But technology may be able to help. This list, for example. We’ve offered ideas in the past to helpteachers save time, but those can only do so much. As can these apps, but every little bit helps, yes? Your workload, grade level, school climate, personal organizational habits–even beliefs about what a teacher is supposed to be and do all matter more than an app, but if you’re mobile and connected, you at least have a chance.
From RSS readers to social readers to to-do lists to calendar apps to note-taking and cloud-based document editing and more, this list has to have something that can improve the efficiency of what you do.
"We have come to a point in the education technology journey where it seems rather dull to still be asking if the iPad is the right device for the classroom. The answer, in case you’ve missed the last few years of debate is that it is a great option, but this is not universally accepted and never will be. Nonetheless, one of the attributes you’ll hear put forward is that it is easy to use because of the intuitive nature of iOS. This is absolutely true; you can put the iPad into the hands of almost any child and within a short period of time they will have mastered it.
So does it then follow that you can out the iPad into the hands of teachers and expect the same results?
August 1, 2014 Google has recently released some important updates to its Google Drive. I have already covered each of these updates in separate posts but for those of you who haven't seen them yet,...
Without professional development that can give teachers the full practical knowledge on the use of technology, you will not see technology being successfully integrated in the classrooms for better learning.
Edutopia blogger Beth Holland introduces the backchannel as a tech integration strategy for keeping students engaged in the classroom - all students, not just the ones who are always raising their hands or speaking out.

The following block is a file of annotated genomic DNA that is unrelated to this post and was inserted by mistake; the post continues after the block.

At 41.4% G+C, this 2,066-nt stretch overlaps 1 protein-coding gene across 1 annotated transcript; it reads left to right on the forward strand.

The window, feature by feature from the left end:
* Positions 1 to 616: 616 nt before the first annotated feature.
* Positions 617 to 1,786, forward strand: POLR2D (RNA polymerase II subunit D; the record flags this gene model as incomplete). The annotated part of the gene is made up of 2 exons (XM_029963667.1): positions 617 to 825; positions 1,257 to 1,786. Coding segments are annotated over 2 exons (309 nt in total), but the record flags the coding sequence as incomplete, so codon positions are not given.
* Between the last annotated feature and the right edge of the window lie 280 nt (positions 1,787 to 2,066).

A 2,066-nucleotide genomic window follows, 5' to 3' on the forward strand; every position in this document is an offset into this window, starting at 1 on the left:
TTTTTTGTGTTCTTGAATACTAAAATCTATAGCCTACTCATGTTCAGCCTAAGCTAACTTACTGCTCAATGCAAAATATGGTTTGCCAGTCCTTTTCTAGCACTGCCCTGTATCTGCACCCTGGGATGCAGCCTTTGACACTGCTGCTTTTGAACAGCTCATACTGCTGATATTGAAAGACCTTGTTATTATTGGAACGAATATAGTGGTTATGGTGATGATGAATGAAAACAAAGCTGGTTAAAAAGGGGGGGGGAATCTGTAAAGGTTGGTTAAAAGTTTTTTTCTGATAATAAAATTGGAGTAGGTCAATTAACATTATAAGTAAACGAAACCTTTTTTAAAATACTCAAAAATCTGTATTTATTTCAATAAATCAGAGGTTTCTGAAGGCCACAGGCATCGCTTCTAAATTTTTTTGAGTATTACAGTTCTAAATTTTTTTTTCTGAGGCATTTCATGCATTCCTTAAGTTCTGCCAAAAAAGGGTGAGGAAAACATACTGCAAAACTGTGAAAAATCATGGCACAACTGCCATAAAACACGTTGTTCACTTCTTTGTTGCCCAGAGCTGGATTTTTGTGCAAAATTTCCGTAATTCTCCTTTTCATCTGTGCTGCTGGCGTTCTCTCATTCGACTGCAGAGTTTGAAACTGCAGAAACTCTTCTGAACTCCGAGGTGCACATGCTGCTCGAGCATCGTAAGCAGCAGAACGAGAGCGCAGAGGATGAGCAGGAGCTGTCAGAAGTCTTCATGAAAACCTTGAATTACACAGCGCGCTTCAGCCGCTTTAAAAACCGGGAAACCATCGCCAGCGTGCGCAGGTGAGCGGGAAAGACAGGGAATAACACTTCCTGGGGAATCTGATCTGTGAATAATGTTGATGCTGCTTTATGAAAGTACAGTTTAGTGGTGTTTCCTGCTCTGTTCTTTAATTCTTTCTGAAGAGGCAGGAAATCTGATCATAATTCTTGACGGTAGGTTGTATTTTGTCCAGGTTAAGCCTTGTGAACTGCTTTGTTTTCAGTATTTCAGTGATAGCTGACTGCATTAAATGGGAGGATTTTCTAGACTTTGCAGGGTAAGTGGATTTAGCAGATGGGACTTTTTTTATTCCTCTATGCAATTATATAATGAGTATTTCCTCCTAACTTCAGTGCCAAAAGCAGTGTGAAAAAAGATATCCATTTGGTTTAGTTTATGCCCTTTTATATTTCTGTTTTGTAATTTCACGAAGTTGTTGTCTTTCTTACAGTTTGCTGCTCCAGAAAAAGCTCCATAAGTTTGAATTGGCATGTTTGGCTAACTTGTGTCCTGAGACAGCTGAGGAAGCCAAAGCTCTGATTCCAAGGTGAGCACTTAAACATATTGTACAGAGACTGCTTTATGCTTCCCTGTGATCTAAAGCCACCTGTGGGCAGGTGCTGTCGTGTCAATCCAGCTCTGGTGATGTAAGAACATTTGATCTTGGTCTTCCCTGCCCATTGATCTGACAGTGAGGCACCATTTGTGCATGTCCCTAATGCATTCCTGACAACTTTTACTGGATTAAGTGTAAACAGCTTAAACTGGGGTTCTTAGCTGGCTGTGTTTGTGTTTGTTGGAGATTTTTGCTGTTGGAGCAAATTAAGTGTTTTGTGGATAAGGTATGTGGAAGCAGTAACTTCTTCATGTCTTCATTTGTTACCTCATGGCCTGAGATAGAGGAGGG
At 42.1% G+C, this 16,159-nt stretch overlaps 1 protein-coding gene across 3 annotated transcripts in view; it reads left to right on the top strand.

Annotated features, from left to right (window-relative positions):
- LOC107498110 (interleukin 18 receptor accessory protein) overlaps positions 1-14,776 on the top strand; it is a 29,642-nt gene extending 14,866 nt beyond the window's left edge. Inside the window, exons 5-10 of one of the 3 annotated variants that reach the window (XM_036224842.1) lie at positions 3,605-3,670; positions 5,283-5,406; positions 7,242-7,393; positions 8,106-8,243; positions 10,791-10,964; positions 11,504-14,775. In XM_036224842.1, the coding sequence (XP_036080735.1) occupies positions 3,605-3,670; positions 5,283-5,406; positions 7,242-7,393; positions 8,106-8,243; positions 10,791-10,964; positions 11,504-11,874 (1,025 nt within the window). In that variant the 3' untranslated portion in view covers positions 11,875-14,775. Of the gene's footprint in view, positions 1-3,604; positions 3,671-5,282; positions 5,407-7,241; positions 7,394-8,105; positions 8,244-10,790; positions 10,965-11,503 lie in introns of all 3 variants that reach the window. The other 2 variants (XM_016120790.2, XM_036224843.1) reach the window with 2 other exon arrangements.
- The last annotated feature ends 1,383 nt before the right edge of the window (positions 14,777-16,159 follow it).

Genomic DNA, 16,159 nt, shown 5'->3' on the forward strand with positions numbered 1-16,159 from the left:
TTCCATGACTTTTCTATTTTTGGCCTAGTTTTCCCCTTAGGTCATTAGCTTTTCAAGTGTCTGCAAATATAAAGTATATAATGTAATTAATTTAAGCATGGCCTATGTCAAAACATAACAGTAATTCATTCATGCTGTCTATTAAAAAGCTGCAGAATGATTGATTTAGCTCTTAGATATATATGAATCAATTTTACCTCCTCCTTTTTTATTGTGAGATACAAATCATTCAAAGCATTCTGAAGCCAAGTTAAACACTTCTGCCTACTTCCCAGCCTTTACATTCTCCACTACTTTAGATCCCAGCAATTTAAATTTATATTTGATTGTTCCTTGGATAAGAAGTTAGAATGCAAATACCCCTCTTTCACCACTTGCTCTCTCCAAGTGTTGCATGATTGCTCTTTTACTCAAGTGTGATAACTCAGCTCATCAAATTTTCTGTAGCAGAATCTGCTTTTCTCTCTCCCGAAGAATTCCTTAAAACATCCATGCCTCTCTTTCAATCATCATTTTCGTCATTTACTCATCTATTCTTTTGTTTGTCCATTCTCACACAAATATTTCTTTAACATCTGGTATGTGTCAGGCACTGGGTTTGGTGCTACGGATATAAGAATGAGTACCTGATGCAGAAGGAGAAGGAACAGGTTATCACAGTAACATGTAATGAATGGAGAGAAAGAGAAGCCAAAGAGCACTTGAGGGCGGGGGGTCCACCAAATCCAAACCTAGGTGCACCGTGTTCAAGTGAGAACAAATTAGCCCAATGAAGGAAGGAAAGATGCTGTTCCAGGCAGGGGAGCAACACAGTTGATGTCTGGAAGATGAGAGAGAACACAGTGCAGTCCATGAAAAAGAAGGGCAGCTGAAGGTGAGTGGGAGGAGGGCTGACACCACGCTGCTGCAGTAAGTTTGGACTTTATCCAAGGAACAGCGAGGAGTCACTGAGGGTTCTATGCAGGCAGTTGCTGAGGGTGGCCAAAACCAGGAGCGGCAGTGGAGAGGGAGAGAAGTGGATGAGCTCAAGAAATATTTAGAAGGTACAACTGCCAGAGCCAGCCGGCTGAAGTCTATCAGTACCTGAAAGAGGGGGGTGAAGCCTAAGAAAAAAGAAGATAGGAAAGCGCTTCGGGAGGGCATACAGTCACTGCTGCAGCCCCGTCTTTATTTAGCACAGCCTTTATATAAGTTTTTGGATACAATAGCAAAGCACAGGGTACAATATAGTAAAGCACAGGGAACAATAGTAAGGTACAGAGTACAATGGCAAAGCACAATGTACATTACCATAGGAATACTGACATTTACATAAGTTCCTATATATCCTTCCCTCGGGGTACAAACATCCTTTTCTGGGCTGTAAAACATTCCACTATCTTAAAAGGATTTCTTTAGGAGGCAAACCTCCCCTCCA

"The end of the school year is a time for reflection. What did we do well? What do we need to improve upon? These are the typical questions that both individuals and school districts ask at the end of the spring. However, there is another important question that I struggle to answer as well. This is the question about how we have changed? What have we done differently this year to push our thinking and the thinking of our students? To be more specific, I find myself dwelling on the Rin Dr. Ruben Puentedura’s SAMR model, a model designed to help educators integrate technology into teaching and learning."
"One of the most popular categories of apps on any touch enabled mobile devices is obviously educational apps thanks to the real time, ready-in-hand help students get from them in and outside of their classroom. While there are millions of free educational apps, all of them are not worthy enough for downloading. Secondly, most of the top tier feature rich apps are either not free or offer a much downgraded ‘free’ version that offer a user experience far removed from what they provide in ‘paid’ version. So, finding a handful of free and useful education apps on diverse contents requires some amount of research and that is exactly what we help you to do here. Here below we are introducing 10 free education apps for iPad."
"Reading is just the communication of ideas through alphanumeric symbols. I’m not sure what this represents such hallowed ground for teachers, but it does. Personally I’d be more concerned with reading habits, reasons for reading, the quality of reading materials, etc. Symbols change, forms change, media change. See the gif animations that demonstrate how a student feels when “bae won’t respond to them.” This is your audience, and these are the symbols they gravitate towards.
In the apps-for-close-reading post, I said that this “interaction” between reader and text during close reading “doesn’t require technology, but can be changed by it.” So it made sense, I thought, to guess at some ways this happens. Or should be happening, anyway.
With more personalization, more access, and more connectivity, we should be creating a generation of close-readers that can’t get enough. So if we’re not, the question is, why isn’t that happening? The pieces are there."
With the thousands of educational apps vying for the attention of busy teachers, it can be hard to sift for the gold. Michelle Luhtala, a savvy librarian from New Canaan High School in Connecticut has crowd-sourced the best, most extensive list of appsvoted on by educators around the country.
“I wanted to make sure we had some flexibility because there’s no one app that’s better than all the others,” Luhtala said. Some apps are best for younger students, others are more complicated, better suited for high school students. Many apps do one thing really well, but aren’t great at everything. Still others are bought, redesigned or just disappear — so it’s always good to know about an array of tools to suit the need at hand.